By Bryan Lynn
08 August, 2018

Researchers say a new genetically modified rice can prevent infections of HIV, the virus responsible for the disease AIDS.

The researchers recently published their findings in a study in the journal Proceedings of the National Academy of Sciences (PNAS). The team included scientists from America, Britain and Spain.

The study reports the newly-developed rice produces proteins that attach directly to the HIV virus. This process prevents the virus from mixing with human cells. The scientists say this can neutralize the virus and block its transmission.

The Joint United Nations Program on HIV/AIDS or UNAIDS reports that worldwide, nearly 37 million people were living with HIV in 2017. The organization says the largest number of those were in developing countries. Nearly two-thirds of HIV cases are in Africa.

In this file photo, civil rights activists march in Durban, South Africa, July 18, 2016 at the start of the 21st World Aids Conference.
In this file photo, civil rights activists march in Durban, South Africa, July 18, 2016 at the start of the 21st World Aids Conference.

There is currently no cure for HIV/AIDS. But there have been major developments in oral drug treatments shown to slow the progression of the disease. Such treatments can also reduce the chances of passing the virus onto others. Researchers have also worked on finding a vaccine.

UNAIDS says new HIV infections and AIDS-related deaths have been reduced by about 50 percent over the past two decades.

The new study predicts the rice-based method will lead to long-term deployment of the anti-HIV treatment across the developing world. Researchers said the "groundbreaking" discovery is "realistically the only way" that anti-HIV combination treatments can be produced at a cost low enough for the developing world.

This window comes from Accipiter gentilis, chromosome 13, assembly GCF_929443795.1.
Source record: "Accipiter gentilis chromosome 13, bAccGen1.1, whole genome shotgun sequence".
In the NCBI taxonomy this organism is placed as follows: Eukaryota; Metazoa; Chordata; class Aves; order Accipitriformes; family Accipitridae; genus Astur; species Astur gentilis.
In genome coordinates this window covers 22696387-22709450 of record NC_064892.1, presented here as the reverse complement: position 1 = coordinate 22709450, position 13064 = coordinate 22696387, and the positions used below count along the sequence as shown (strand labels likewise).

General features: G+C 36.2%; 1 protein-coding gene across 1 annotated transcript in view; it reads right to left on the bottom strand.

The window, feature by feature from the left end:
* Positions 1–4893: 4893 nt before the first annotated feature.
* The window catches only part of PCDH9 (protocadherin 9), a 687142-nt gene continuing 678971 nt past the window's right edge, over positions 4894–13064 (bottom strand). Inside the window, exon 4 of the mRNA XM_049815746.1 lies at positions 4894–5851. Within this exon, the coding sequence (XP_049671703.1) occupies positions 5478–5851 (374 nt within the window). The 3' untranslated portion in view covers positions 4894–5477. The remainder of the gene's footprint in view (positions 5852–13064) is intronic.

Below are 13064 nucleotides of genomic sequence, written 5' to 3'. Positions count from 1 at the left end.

The scientists say the easiest and most cost-effective way to use the rice will be to make it into a cream to be put on the skin. The HIV-fighting proteins can then enter the body through the skin.

People in all parts of the world could grow the rice and make the cream themselves, the researchers said. This would prevent the cost and travel required for many patients to receive treatments and medicine, especially in the developing world.

The scientific team says further testing is needed to make sure the genetic engineering process does not produce any additional chemicals that could be dangerous to people.

The process of changing the genetic structure of food crops has been debated for some time. Such foods are commonly called GMOs - for genetically modified organisms, or GEs – meaning genetically edited. Critics of genetically engineered crops believe they can harm people.

I'm Bryan Lynn.

Bryan Lynn wrote this story for VOA Learning English, based on reports from PNAS.org and other online sources. Hai Do was the editor.

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Words in This Story

modified adj. changed in a way to improve something

neutralize v. produce an effect that removes the effect of something else

transmission n. the process of passing something from one person or place to another

oral adj. taken by mouth

groundbreaking adj. original and important; showing a new way of doing or thinking about things

cream n. a thick, smooth substance usually put on the skin